The Holy Family is the ultimate example of how each family member, acting in holiness and accordance to God’s divine law and plan, can create an environment that glorifies God. Through self-sacrifice and selflessness, the individuals create a beautiful family structure. Looking at each of the members of the Holy Family, you can easily see how this yielded good fruit.

Mary, in her acceptance and welcoming of God’s will for her to become the mother of Christ, gave life to the Christ Child. She fed him, loved him, raised him up to follow the laws of God, and showed him how to function as an individual.

Joseph is the ultimate example of fatherhood. He helped raise Jesus, provided for his family’s needs, and shared his carpentry skills with Jesus.

The child Jesus followed Mary and Joseph’s examples of good behavior and listened to what they instructed him to do until he was an adult and ready to accomplish his mission as Savior.

May we all follow the example of Mary, Joseph, and Jesus in their roles within the Holy Family.


Resources for the Month of the Holy Family

To help little ones understand a bit about the Holy Family, Catholic Icing has a few nice craft activities to depict the Holy Family here

Consider joining me and others in praying this prayer to the Holy Family from the Missionaries of the Holy Family

The Holy Family PrayerThe Holy Family Prayer
JESUS, Son of God and Son of Mary, bless our family. Graciously inspire in us the unity, peace, and mutual love that you found in your own family in the little town of Nazareth.

MARY, Mother of Jesus and Our Mother, nourish our family with your faith and your love. Keep us close to your Son, Jesus, in all our sorrows and joys.

JOSEPH, Foster-father to Jesus, guardian and spouse of Mary, keep our family safe from harm. Help us in all times of discouragement or anxiety.

HOLY FAMILY OF NAZARETH, make our family one with you. Help us to be instruments of peace. Grant that love, strengthened by grace, may prove mightier than all the weaknesses and trials through which our families sometimes pass. May we always have God at the center of our hearts and homes until we are all one family, happy and at peace in our true home with you. Amen.


For more on the Dedication of the Twelve Months of the Year, click here.

Next month’s dedication: St. Joseph

7 Quick Takes Christi Domestic Church Ink Slingers Matrimony

Seven Quick Takes for January 2016 borrowed from 2015


January is here and with it, of course, comes a new year. So I thought it would be fun to do a quick review of some of Catholic Sistas’ posts from 2015. The how and why each post was chosen is a secret and will not be revealed. Ok, ok – you twisted my arm – with the exception of quick take 7, my selections were based simply on stats.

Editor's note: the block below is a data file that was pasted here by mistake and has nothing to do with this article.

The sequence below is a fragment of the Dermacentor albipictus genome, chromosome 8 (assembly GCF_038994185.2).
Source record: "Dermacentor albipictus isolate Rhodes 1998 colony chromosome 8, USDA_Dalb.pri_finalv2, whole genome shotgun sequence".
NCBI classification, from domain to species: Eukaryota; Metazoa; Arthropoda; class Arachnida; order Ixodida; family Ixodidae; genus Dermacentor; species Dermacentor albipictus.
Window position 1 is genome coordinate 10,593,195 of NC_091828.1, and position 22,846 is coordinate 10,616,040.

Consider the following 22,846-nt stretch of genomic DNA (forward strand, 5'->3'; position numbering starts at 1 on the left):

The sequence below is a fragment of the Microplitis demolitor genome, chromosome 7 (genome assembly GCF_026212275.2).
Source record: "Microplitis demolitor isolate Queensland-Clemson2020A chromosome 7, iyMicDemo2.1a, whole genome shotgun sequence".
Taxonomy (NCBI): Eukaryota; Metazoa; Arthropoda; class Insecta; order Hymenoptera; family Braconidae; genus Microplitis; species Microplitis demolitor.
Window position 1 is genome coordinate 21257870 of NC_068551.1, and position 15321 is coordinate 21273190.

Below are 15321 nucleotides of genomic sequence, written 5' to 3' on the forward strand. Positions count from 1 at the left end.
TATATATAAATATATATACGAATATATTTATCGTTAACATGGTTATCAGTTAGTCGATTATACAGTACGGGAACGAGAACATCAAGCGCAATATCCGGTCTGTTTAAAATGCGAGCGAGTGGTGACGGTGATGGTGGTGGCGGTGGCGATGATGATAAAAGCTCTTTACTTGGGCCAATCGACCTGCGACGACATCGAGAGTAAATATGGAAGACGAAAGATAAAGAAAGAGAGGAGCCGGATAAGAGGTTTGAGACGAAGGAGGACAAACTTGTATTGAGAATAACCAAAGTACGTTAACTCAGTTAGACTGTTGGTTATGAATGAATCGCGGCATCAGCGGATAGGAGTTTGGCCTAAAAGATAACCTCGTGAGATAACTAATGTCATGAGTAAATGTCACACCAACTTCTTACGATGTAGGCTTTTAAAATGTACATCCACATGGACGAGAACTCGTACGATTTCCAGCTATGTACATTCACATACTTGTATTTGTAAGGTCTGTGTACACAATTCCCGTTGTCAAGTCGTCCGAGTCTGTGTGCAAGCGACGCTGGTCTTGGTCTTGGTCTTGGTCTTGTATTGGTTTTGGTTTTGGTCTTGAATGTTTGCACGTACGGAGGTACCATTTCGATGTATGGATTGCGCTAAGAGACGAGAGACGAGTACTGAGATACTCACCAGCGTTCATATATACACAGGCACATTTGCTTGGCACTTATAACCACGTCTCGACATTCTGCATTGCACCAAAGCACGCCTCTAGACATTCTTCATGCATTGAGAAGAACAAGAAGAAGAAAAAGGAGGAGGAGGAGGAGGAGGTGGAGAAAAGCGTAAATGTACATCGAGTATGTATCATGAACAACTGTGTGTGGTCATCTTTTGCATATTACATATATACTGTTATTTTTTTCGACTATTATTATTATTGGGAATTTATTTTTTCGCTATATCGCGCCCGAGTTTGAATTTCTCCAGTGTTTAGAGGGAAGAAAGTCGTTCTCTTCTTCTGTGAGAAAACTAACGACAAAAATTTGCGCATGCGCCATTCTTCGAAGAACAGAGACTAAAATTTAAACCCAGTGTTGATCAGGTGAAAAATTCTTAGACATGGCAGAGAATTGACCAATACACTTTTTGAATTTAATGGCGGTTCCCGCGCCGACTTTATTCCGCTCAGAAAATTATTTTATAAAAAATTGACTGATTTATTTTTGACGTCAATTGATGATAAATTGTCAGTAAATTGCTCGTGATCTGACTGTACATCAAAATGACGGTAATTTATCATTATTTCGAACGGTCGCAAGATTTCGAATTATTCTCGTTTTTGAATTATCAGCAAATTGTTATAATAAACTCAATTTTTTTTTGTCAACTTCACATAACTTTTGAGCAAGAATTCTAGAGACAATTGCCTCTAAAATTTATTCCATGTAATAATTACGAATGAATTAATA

So here goes – in order of when they were posted and not by number of comments they received we have from 2015:

Quick Take one: Your Number One Job as a Wife (It’s Not What You Think) Published October 15th

Quick Take two: White Martyrdom, Red Martyrdom, and a Rainbow Published June 30th

Quick Take three : Bruce Jenner: What Does Love Demand? Published June 4th and June   Read Part one here  and part two here.  

Quick Take four: What to Do When Your Mother Betrays You   Published May 18th    

Quick Take five: Why Settle for Shades of Grey?  Published February 5th 

Quick Take six: 50 Shocking Things {Im}perfect Catholic Women Admit Published January 23rd 

Quick Take seven: Here is my seventh pick from the our past posts – this one is not from 2015 but rather from 2014 but it is seasonally appropriate so I am  including it as my last Quick Take review. A day in the Holy Family Published January 1st 2014 

While this is probably the briefest quick take seven post I have ever written I just might have given you way more to read than I ever have in the past, especially if you become inspired to sift through the hundreds of great posts previously published by Catholic Sistas.  Don’t forget to pop over to This Ain’t the Lyceum and peruse the other Seven Quick Takes on this first day of the new year. 

Until next month I pray that you have a fruitful beginning to the New Year and a peaceful New Years day weekend.